Neale Monks has some advice for a PFK reader who's keen to add live plants to a cichlid community.
Q. I have a 600 l/132 gal tank which is home to South American cichlids, namely Green terror, Blue acara, Severums and one Oscar.
The decor is river sand, rock and bogwood.
I am contemplating adding some plants. I know from past experience the Oscar can be a bit destructive when it comes to plants.
Can you please recommend any that you feel would survive in the tank and not be ripped up — or do you think I should leave well alone?
Marcus Ford, Dublin
A. You've a stiff challenge adding plants to this aquarium!
Severums (pictured above) are herbivorous fish, so view plants as food; that's why you give them things like cooked peas and spinach alongside the usual flake and pellets.
Green terrors are a bit hit-and-miss with plants; while they do like to dig, they don't normally eat plants.
Blue acaras are largely plant-friendly though they will dig a bit when spawning. Outside of spawning, they actually like a bit of plant cover and appreciate an aquarium containing lots of sturdy, shady plants around the sides.
Finally, the Oscar is a definite plant-uprooter, particularly when spawning, but even outside of spawning they will uproot all but the largest plants in their attempts to "improve" the layout of the aquarium!
Basically, live plants aren't an option here. You might just get away with large, sturdy specimens of Java fern and even better Anubias attached to bogwood roots, but don't bank on it! Given a large, well-established specimen of either plant will cost £25 or more, you may want to think carefully before experimenting.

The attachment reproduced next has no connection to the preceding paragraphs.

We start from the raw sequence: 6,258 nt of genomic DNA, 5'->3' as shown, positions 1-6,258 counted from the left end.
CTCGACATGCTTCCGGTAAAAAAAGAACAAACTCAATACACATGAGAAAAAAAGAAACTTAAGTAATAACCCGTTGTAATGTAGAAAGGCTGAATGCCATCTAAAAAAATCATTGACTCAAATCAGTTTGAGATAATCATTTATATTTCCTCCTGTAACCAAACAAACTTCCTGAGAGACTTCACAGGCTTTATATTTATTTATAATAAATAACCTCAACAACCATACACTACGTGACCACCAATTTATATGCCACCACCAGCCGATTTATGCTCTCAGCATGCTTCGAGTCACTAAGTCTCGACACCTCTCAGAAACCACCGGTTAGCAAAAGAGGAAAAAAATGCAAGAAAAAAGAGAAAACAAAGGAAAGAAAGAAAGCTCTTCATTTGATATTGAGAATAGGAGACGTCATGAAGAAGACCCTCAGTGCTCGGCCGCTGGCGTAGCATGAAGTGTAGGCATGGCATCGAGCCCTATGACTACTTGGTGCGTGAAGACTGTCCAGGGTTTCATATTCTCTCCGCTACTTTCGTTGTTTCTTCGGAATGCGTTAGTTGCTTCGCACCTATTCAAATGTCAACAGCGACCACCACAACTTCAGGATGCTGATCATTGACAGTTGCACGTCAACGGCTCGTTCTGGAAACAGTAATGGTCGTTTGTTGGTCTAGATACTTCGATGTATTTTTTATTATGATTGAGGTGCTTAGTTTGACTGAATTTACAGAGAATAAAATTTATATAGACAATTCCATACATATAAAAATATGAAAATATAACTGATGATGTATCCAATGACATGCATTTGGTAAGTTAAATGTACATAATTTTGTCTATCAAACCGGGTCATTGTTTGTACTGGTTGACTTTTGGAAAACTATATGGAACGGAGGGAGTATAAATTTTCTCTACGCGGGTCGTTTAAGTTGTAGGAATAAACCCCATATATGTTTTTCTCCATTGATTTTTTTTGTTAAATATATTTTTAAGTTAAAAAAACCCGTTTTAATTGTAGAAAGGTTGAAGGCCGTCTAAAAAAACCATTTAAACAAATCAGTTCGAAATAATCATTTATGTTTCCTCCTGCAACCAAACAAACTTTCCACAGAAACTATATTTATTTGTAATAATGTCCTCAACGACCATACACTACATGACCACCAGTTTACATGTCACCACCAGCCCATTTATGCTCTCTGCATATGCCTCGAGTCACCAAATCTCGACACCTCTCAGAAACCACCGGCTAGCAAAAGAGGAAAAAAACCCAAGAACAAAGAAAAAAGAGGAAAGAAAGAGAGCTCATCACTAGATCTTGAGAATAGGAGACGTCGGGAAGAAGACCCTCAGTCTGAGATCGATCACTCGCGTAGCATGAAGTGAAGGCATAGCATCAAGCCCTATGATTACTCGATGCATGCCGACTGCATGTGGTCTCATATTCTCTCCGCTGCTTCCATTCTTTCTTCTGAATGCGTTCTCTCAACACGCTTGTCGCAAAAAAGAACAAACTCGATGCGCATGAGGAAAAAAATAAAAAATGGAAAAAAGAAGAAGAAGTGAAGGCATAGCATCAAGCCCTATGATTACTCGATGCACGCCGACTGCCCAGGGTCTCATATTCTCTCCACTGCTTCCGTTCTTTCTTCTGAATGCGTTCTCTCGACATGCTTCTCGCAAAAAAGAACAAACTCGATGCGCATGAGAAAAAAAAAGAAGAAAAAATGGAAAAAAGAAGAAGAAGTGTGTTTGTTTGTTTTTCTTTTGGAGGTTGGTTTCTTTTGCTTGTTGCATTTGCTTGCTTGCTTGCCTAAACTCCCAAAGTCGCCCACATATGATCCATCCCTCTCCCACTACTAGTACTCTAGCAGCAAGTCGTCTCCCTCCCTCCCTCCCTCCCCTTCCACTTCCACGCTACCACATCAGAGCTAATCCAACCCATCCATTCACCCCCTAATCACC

But why not try plastic plants? One approach rarely taken is to get large, bushy plastic plants and attach them to the top of the aquarium, using aquarium-grade silicone perhaps, so they trail downwards into the water, swooshed along by the water current. The result is a good amount of shade as well as something that suggests the flooded forest habitat of many of these cichlids. It also leaves the bottom of the tank free so you can leave your cichlids to dig as much as they want.
Alternatively, you could experiment with floating plants. These can't be uprooted, won't be bothered by boisterous fish, and usually grow so quickly that if some are eaten, that's not big deal. Amazon frogbit and floating Indian Fern both work well and provide a "canopy" of green that extends downwards from the surface anything up to 20cm/8” or more, and generally most fish love aquaria with floating plants because of the shade provided.
Both these plants grow quickly under bright light, absorbing ammonia and nitrate, so they do good work helping to maintain excellent water quality. They also tend to do well under aquarium hoods, something that can't be said for most other floating plants.
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